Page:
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I'm testing a webapp as part of a bug bounty program where the value of a product ticket given to clients is being encoded.

FYI, ticket number is given to an user for an adquired product. Webapp has an input field where ticket number can be entered for information on product's status. The ticket number entered is sent to server and encripted, page reloads while emptying said input field, requests ticket number to server, decodes it an puts it back on input field for results page.

For an arbitrary ticket number: 1111111111111, the encripted string looks like this:


Or this (when decoding the URL characters in it):


I've dissected this encoded string as follows:


2c9VP8uK6VUJlJR4Lmonwk3wy1UGEBgO4VqUYjUqar6kU%3D OR 2c9VP8uK6VUJlJR4Lmonwk3wy1UGEBgO4VqUYjUqar6kU=

This appears to be some salt or something like that, as it will appear pre-fixed in other encoded values such as client number.


vK1%2BrOrlrThJWBCPGY5f2vzfJOFMCGd%2FS5%2BaM%2FX%2F6No%3D OR vK1+rOrlrThJWBCPGY5f2vzfJOFMCGd/S5+aM/X/6No=

This is what I would call the "dinamic" part of the encoding, as this varies with ticket number.

Upon testing, I've come to observe the following:

  • It doesn't matter if '%2f' or '%3D' are written as '/' and '=' respectively, as server will decode the string and return the given ticket number in both cases. On the counterpart it does matter if '%2B' is passed as '+' as server will return ticket number's input field empty.

  • The ending '%3D' are necessary for decoding, striping the string from it's ending %3D character will result in an empty input field.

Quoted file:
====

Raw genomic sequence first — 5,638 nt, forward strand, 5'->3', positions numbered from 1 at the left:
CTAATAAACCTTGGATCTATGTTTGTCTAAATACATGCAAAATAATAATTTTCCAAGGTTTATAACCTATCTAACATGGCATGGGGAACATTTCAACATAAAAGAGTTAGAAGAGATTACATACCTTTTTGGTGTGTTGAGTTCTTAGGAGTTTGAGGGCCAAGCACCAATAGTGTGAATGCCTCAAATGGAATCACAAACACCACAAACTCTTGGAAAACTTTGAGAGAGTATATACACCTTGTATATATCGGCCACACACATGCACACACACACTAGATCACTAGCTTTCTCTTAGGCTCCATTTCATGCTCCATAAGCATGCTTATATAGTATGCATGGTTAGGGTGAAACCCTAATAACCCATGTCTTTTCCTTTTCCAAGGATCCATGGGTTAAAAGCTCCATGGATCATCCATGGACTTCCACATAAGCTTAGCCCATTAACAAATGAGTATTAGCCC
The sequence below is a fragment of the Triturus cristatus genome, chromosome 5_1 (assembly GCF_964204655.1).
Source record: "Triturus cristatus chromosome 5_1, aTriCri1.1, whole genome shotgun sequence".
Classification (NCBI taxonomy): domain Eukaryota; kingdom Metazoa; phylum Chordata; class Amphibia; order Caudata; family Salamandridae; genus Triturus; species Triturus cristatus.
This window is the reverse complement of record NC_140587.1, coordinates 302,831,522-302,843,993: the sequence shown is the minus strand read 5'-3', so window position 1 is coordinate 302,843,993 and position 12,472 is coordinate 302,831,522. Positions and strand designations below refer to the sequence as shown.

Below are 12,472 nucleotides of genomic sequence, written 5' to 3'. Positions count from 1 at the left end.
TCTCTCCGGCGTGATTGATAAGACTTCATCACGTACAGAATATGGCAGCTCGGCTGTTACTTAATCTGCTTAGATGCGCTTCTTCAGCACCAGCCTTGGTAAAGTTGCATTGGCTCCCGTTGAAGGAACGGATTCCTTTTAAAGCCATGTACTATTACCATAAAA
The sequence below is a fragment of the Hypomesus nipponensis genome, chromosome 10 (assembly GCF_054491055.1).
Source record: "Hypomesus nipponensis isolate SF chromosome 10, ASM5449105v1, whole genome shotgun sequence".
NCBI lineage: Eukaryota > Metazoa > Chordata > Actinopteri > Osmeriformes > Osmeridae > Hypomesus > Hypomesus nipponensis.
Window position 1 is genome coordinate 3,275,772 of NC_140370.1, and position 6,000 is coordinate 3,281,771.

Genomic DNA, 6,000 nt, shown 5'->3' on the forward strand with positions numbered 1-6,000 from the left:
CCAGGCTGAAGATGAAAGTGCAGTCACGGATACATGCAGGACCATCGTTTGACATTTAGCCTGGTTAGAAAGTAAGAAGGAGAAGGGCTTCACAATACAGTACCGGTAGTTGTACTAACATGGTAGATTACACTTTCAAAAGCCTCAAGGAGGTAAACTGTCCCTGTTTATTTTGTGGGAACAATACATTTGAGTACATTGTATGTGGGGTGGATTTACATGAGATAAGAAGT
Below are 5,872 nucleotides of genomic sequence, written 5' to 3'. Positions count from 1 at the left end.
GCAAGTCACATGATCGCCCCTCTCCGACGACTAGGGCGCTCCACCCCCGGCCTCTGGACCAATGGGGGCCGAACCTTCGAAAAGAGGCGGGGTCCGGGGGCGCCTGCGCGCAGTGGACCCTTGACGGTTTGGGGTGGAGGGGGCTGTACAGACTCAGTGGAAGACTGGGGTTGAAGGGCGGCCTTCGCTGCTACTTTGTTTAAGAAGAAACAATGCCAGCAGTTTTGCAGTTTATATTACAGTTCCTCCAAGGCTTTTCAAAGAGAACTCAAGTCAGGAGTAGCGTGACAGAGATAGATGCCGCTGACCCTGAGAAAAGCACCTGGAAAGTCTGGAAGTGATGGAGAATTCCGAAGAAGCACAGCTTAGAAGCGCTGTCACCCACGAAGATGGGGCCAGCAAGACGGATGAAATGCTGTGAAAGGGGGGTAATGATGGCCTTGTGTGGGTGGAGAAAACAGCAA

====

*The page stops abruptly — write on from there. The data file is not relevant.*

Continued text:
I've triend with onlin decoders with no luck.

Sorry if I extended myself too much, but I wanted to give you as many info as possible as I am not familiar with encoding methods. I hope someone can give a hand with this. Thanks in advance.

marked as duplicate by Polynomial, Steffen Ullrich, S.L. Barth, schroeder Feb 3 '17 at 7:30

This question has been asked before and already has an answer. If those answers do not fully address your question, please ask a new question.

  • You can also try posting in crypto.stackexchange.com – Azteca Feb 2 '17 at 23:34
  • 2
    These types of questions are off-topic on Crypto SE. – Polynomial Feb 2 '17 at 23:35
  • Thanks for the answers. Specially Polinomyal with the extra efforts on solving. I see that this is a duplicate on another question, so I'm gonna delete this one. But before, I would like to ask if there's any way of finding out what kind of cipher is being used. Thanks again for the help. – sonny Feb 3 '17 at 18:30

It's a pair of Base64 strings with a two character prefix:


Is equal to:


These encoded strings expand to the following data:

f5 53 fc b8 ae 95 50 99 49 47 82 e6 a2 7c 24 df
0c b5 50 61 01 80 ee 15 a9 46 23 52 a6 ab ea 45 

bc ad 7e ac ea e5 ad 38 49 58 10 8f 19 8e 5f da
fc df 24 e1 4c 08 67 7f 4b 9f 9a 33 f5 ff e8 da 

Both are 32 bytes, which might indicate encrypted data, but it is clearly data with some pattern to it, so I suspect it's not actually a block cipher.

My first though is that the "2c" prefix might be 0x2c for some kind of xor crypto, but I didn't get any results from that. I also tried modulo addition and subtraction, and doing the same between the two string pairs, again with no result.

Unfortunately there's no obvious way to break this without a significant number of plaintext-ciphertext pairs to give us more information.

  • beat me by a few seconds and even did some cryptanalysis for the guy. excellent as usual. – J.A.K. Feb 2 '17 at 23:40

Maybe the ticket number is now transformed into a hashed number? As in, it is now a point in a randomized number space. The URL encoded string should be respected since it is not certain that Web browsers or server side apps are able to parse the string correctly.

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